In all honesty, if my mom were more focused on a political future, she could be one of the best. She can talk with the best of them, she’s friends with everyone she meets, she’s raised money and build action organizations. She’s held drives, put leadership groups together, and worked for different causes around the world. Not for any sort of power, or resume building for a run for public office, but just because it’s what she felt called to do.

My mom always said that we were really good kids, but that her three boys would need “strong women” to keep us in check. My wife Lauren fits that bill. In many ways, she and my mom are very similar, but not in every way. Lauren often says that if my mom were Catholic, she should be canonized. My brother Jake’s wife, Tawny, was one of the many, many people that walked through the door with her own baggage and family history, and into my mom’s loving embrace. Joe’s wife, Grace, shares mom’s love and faith and service-driven nature. Having three women in the family who recognize mom’s amazing patience and strength, and who emulate the best parts of her, is really a testament to how well my parents raised us and how loving that relationship was and still is to this day.

The last part of my mother I want to highlight is the deep, deep compassion she demonstrates every day. I remember two stories vividly. The first was almost 20 years ago now, in 2004, when my mom found a sweet cat under the deck on a cold day. She didn’t take it in immediately but said that if the cat was there the next day, she was going to take it in. The cat was there the next day after it had snowed. She coaxed the cat out with some food, and she was friendly. Mom brought her to the vet and get her shots, and she was now a member of the family named Gracie because she had survived by the grace of God. Our other cat hated it. Mom didn’t care. The second story is about when her grandmother, my great-grandmother, died in 2010. It was Christmas, mom and grandma’s favorite holiday, and my Grandma Baker was not doing well. She’d been fading for some time, and it was clear that she would not last more than a few days. Baker was the matriarch of that side of the family. Mom was with her when she passed, and she’d described it as the slow approach of peace. But even as mom was grieving, she was still working to make sure everyone else was OK. She asked my girlfriend, now my wife, to sing at the funeral. Mom gave the eulogy, a beautiful testament to the brilliance of the woman we were about to bury. All the while, mom stood as the leader of the family in that moment. Despite all of her pain, and all of the reasons she could have just sat down and let someone else do it, she got to work and did what no one else could find the strength to do. Something that only a mother has the strength to accomplish.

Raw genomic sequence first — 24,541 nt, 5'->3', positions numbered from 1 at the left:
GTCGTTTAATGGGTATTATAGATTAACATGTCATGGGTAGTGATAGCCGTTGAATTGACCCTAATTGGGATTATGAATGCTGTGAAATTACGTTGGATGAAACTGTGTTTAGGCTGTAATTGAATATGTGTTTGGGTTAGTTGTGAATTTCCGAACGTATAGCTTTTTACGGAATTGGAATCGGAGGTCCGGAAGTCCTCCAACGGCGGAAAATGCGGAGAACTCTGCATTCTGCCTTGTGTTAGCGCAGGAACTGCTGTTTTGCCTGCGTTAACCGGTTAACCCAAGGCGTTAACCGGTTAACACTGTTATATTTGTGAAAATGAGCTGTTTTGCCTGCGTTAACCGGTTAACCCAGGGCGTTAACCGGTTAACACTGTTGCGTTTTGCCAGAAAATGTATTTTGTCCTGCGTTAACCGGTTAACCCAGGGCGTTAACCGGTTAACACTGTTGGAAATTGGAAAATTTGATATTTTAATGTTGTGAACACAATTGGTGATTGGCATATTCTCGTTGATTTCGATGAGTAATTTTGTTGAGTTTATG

Today, Mother’s Day, I wanted to write this to show those who follow me and read the things I write how proud I am to be her son, but I’m going to take the rest of this to write to her directly.

Mom,

I wish there were a way to express all of the ways you’ve impacted my life. In many ways, the job of a mom is to raise kids to the best of their knowledge at the time and abilities within the constraints of the constant stresses of life. There are always days when you don’t have as much energy, and the exhaustion creeps in, but we never saw that side of you for more than a flash. It was constant love, an outpouring of positivity, and the installing of a brilliant optimism and care for others that shows in all four of your kids today. When we were very young, you and dad used to tell us that we represent our family and our parents wherever we go, and we should act like it. At church, at school, in life, and after we’ve all grown and moved into our own lives, that lesson was always the greatest and most impactful. All of us simply want to make you proud.

I once heard the phrase “if you want to see the measure of a parent, look at how their kids behave.” You raised four kids on a shoestring budget, through medical problems, stress and anger, and at times some of the most ridiculous and difficult circumstances in your personal and professional life that someone could deal with. Never once did you or dad take it out on us. Never once did you make us feel that stress. You absorbed it, like a shield, and turned it into a masterclass in how to live in service to others. Dad may have built my love and understanding for history and politics, but I learned how to love people from you. You may joke that we don’t remember what you taught us, but I remember all of these lessons.

  • Treat everyone you meet with kindness, and you’ll never struggle to find friends.

Even as you now become a grandmother, and the next generation gets the privileged chance to learn these lessons from the world’s best teacher, your love and kindness and acts of service continue to plant seeds of brightness in the world that will eventually sprout into great movements for kindness and empathy.

And one day, when my time is done, and someone asks me what my biggest regret in life is, I will have to say that it’s that I couldn’t be more like you. That as hard as I try, I will never love as deeply, I will never care as strongly, and I will never hope so persistently. I will try, but there is no matching the endless, bountiful depths of the woman who raised me.

I love you.

Happy Mother’s Day.